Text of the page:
California ethics agency looks at former state senator's car purchase
The state's ethics watchdog is looking into whether former state Sen. Bob Dutton (R-Rancho Cucamonga) violated the law by using political funds to buy a car for himself that was formerly owned by the state.
Gary Winuk, chief of enforcement for the Fair Political Practices Commission, sent a letter to Dutton asking for information on the use of $12,681 in political officeholder funds, raised from campaign supporters, to buy a 2005 Chevrolet Tahoe that was registered in his name.
The car was owned by the state before the perk was taken away and the state auctioned the cars off to dealers. Many lawmakers purchased their old vehicles from the dealers who bought them. In Dutton's case, he purchased it from Maita Toyota, his campaign statements show.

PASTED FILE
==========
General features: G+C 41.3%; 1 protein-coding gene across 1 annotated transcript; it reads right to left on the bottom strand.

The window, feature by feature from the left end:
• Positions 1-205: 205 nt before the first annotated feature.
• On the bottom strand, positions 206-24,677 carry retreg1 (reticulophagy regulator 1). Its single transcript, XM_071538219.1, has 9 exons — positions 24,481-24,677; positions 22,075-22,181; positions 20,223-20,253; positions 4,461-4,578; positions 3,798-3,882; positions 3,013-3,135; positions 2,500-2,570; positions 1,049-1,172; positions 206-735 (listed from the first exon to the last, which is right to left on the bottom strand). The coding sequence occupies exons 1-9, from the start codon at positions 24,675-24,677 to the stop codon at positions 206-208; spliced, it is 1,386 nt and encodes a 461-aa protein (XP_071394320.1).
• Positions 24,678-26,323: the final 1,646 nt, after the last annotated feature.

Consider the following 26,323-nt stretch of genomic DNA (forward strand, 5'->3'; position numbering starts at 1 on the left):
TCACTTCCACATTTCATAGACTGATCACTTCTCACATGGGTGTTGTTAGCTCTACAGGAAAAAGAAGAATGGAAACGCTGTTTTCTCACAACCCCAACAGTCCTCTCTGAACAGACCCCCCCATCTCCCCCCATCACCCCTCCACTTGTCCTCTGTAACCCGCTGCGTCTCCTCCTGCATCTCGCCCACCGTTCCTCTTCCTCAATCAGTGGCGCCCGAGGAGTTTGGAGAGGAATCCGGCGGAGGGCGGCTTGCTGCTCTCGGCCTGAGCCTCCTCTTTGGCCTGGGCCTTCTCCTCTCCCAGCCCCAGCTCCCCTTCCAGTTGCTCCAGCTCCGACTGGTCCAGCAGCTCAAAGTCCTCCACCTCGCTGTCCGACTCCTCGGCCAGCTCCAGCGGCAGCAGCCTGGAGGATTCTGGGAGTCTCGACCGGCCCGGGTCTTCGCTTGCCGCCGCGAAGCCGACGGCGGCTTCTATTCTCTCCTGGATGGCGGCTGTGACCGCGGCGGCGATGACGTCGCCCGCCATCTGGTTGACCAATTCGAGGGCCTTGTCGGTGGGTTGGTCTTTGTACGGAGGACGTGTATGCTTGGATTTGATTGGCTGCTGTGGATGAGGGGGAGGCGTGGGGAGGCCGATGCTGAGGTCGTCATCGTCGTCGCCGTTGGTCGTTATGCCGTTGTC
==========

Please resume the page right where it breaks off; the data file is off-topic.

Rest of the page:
"We are reviewing it,'' Winuk said, adding his office is "considering whether or not to open a formal investigation.''
The FPPC learned about the Dutton purchase from a report published Wednesday by the Associated Press that said at least a dozen legislators, including Dutton, had the state repair their cars before they bought them from dealers, who acquired them at state auctions.
The AP reported that Dutton's SUV had almost $6,000 worth of repairs done at taxpayer expense before he purchased it in 2011. Dutton told the news service that he consulted with attorneys before using the political officeholder account funds and thought it was OK because the car was used for officeholder purposes.
-- Patrick McGreevy in Sacramento
Photo: Former Sen. Bob Dutton (R-Rancho Cucamonga) in May. Credit: Rich Pedroncelli / Associated Press